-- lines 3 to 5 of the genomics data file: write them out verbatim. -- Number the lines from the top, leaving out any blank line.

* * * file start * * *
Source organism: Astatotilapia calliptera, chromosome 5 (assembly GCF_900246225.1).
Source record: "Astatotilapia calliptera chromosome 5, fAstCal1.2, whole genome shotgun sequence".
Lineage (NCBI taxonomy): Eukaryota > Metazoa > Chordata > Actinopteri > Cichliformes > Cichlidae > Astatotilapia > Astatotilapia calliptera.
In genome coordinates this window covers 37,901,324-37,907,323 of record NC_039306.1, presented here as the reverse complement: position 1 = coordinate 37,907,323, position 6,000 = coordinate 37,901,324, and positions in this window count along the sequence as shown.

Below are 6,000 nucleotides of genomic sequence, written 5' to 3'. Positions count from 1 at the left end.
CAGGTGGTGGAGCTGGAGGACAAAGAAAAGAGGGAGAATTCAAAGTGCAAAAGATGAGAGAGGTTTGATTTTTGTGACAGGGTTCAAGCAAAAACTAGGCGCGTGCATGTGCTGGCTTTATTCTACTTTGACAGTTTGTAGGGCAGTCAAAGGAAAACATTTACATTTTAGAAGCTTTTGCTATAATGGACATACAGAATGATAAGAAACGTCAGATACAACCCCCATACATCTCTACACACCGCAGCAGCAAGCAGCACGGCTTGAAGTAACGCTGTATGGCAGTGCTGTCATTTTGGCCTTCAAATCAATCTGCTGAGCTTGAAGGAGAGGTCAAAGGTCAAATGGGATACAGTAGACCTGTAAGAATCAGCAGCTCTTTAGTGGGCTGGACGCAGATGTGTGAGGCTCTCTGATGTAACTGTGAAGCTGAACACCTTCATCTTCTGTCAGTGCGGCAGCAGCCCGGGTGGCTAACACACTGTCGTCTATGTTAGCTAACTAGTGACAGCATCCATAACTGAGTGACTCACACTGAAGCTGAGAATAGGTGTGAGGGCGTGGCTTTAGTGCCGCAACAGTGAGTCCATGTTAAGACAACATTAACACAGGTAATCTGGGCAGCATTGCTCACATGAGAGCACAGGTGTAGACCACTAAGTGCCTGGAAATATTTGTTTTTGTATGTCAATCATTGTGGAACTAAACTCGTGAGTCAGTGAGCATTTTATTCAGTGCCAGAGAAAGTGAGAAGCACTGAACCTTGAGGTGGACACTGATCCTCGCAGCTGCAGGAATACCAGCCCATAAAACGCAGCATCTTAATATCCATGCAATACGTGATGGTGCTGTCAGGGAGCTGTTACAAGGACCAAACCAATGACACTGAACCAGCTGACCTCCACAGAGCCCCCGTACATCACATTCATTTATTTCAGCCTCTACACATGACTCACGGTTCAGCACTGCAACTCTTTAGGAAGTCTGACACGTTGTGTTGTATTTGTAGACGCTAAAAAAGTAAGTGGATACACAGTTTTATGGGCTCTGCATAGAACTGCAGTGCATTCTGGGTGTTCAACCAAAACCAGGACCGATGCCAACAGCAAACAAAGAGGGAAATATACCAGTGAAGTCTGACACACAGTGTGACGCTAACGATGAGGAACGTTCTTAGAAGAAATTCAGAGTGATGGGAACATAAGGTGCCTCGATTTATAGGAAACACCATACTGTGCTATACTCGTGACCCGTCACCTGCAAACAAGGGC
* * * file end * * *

Lineage (NCBI taxonomy): Eukaryota > Metazoa > Chordata > Actinopteri > Cichliformes > Cichlidae > Astatotilapia > Astatotilapia calliptera.
In genome coordinates this window covers 37,901,324-37,907,323 of record NC_039306.1, presented here as the reverse complement: position 1 = coordinate 37,907,323, position 6,000 = coordinate 37,901,324, and positions in this window count along the sequence as shown.

Below are 6,000 nucleotides of genomic sequence, written 5' to 3'. Positions count from 1 at the left end.